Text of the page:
Born Detroit, 1949 / BFA, Wayne State University; MFA, Eastern Michigan University / Lives in Troy, MI
Christine Hagedorn’s hands are impressively large, the skin cracked and calloused in places; a worker’s hands, which belie the slender, elegant lines of her overall stature. A similar duality runs through her practice as an artist. Her fine sense of order and aesthetics temper her essential impulse to let materials speak for her, by means of letting them speak for themselves, through her immersion in rigorous, sometimes obsessive handwork. But a third motive breaks between these channels in her art-making. Hagedorn recalls her childhood habit of finding something–a necklace, a shell, a stone–unearthing it from the ground, and wrapping it with string or yarn, then hiding it again, in order to recover it later and deem it “powerful” or “magic”. This engagement with other-worldliness through self-made ritual circulates through all her creative work.
Her early work reflects the influence of a transformative exposure to African art and ritual, particularly the practice of pounding nails into ancestral images to represent prayers and promises of sacrifice as a means of personal and communal healing. The starkly expressive, Prayers for the City (1994) is an old burned, weather-beaten board she scavenged off the street and hammered with a fringe of rusted nails along its singed edge. Similar works, using a wooden pole or fence post, begin to allude more literally to the human figure and by implication, the self. One of these, Coming Through the Fire(1995), she wrapped with wire to a bier of wire mesh and set on fire behind the old Michigan Gallery in a cleansing ritual that invited viewers to throw their own tokens into the flames.
This performance also marked a transition in her work away from the flat, vertical wall pieces which retained the 2-d influence of her background in printmaking. Packing her figure pieces horizontally for transport one day, she suddenly saw them take on the form of a boat in motion, and realized that this form was an even more apt vessel to express the ambiguous interior/exterior nature of the self. Many of the boats in her subsequent work allude to paradoxical aspects of identity–fear and desire–conveying a sense of protection and survival as well as vulnerability and self-destruction. The first in the series, Spirit Boat (1996), is simply a bundle of reed-like grasses, held in its center by a single rib and bound on either end into a log bowing arc, appearing light enough to float, but completely open and penetrable by air and water. Another seminal work in the series is Psychology of Desire (1996), a vessel wrought of scavenged, heavy-gauge, twisted wire, studded with rusted nails, in a posture of menace bound with a sense of tragic destiny. A stunning example of her obsessive hand work is Implication (2000), its outer surface threaded entirely with sewing needles, hanging like rain through the screen of its armature, the thread-ends left to carpet the inside like the soft fur of an animal.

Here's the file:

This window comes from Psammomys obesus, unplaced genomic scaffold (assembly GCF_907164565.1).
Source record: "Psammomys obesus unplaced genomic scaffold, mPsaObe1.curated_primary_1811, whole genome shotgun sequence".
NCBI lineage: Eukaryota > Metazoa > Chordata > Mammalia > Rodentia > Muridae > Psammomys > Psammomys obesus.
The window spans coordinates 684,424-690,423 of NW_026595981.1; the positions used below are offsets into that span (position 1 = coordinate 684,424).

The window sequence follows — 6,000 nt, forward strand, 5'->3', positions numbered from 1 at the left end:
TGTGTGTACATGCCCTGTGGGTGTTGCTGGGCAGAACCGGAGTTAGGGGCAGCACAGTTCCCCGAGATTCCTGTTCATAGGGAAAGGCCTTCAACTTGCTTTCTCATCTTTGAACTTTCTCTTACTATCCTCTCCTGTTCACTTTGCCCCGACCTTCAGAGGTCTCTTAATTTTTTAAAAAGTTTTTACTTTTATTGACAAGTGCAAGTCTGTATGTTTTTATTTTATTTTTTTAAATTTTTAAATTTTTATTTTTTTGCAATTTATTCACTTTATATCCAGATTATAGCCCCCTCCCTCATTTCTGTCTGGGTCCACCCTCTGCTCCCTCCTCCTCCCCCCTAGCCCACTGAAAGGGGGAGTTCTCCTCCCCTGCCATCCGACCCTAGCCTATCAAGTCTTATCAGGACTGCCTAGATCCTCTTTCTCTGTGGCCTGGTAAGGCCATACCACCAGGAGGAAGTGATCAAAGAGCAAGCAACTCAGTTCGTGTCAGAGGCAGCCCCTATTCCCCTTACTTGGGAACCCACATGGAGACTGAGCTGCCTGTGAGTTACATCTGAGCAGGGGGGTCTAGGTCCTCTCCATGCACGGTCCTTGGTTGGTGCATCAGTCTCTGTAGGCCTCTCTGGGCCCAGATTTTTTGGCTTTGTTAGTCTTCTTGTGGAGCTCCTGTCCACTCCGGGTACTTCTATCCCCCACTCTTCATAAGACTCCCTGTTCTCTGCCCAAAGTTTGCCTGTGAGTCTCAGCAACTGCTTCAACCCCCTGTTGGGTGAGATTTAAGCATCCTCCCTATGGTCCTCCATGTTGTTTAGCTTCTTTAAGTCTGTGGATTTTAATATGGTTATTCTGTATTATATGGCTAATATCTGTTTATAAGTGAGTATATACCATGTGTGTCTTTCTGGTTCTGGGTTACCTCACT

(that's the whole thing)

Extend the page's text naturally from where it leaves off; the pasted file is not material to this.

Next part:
Eventually, script and text begin to mark the surface of Hagedorn’s work, propelling it into another dimension of reference. She intentionally obscures interpretation by cutting up and jumbling alphabets, numbers, signs and narrative, using this practice as a way to represent a sense of exile and alienation from lost systems of language and meaning. In Alternative Communication (2007), old sales tags she stamped with signs and symbols, hang along a boat’s contours in dense and illegible sequences.
This reference to irretrievable human knowledge finds its fuller expression when Hagedorn shifts from the boat form to the sphere or globe, as representations of the self move from the individual to her context in human history and culture. Impossible Books (2003) condenses three years of her journals, hand-written on suaro paper, which she copied, inverted, and sliced into strips, then built up in layers to cover the surfaces of a series of spheres and hemispheres, some severed and opening into actual pages, with an inscrutable geology. Through the ritual practice of her art, in these “spheres of hidden knowledge,” Hagedorn manages to universalize her lifelong desire to touch and hold the numinous power which is lost, forgotten, and collectively yearned for by our unmoored culture, yet still hidden inside the world.
Copyright 2015 Essay’d
Kathleen Rashid, September, 2015